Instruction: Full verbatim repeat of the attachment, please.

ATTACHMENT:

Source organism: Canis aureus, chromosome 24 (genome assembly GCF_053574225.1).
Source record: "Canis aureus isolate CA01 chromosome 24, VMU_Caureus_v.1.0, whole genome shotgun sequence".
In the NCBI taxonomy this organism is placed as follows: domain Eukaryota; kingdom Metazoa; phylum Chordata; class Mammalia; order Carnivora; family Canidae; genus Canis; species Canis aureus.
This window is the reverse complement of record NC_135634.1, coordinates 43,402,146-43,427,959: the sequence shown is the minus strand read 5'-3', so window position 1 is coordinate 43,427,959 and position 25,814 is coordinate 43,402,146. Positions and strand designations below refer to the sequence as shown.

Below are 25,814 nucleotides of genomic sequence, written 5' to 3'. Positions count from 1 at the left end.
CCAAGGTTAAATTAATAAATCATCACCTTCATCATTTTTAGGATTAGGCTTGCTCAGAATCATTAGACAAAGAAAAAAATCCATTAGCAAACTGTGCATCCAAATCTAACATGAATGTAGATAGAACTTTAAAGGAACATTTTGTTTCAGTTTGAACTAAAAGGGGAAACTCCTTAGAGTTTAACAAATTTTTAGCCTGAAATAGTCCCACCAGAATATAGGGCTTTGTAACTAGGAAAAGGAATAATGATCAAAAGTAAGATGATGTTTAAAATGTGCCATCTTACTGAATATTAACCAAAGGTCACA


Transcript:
Source organism: Canis aureus, chromosome 24 (genome assembly GCF_053574225.1).
Source record: "Canis aureus isolate CA01 chromosome 24, VMU_Caureus_v.1.0, whole genome shotgun sequence".
In the NCBI taxonomy this organism is placed as follows: domain Eukaryota; kingdom Metazoa; phylum Chordata; class Mammalia; order Carnivora; family Canidae; genus Canis; species Canis aureus.
This window is the reverse complement of record NC_135634.1, coordinates 43,402,146-43,427,959: the sequence shown is the minus strand read 5'-3', so window position 1 is coordinate 43,427,959 and position 25,814 is coordinate 43,402,146. Positions and strand designations below refer to the sequence as shown.

Below are 25,814 nucleotides of genomic sequence, written 5' to 3'. Positions count from 1 at the left end.
CCAAGGTTAAATTAATAAATCATCACCTTCATCATTTTTAGGATTAGGCTTGCTCAGAATCATTAGACAAAGAAAAAAATCCATTAGCAAACTGTGCATCCAAATCTAACATGAATGTAGATAGAACTTTAAAGGAACATTTTGTTTCAGTTTGAACTAAAAGGGGAAACTCCTTAGAGTTTAACAAATTTTTAGCCTGAAATAGTCCCACCAGAATATAGGGCTTTGTAACTAGGAAAAGGAATAATGATCAAAAGTAAGATGATGTTTAAAATGTGCCATCTTACTGAATATTAACCAAAGGTCACA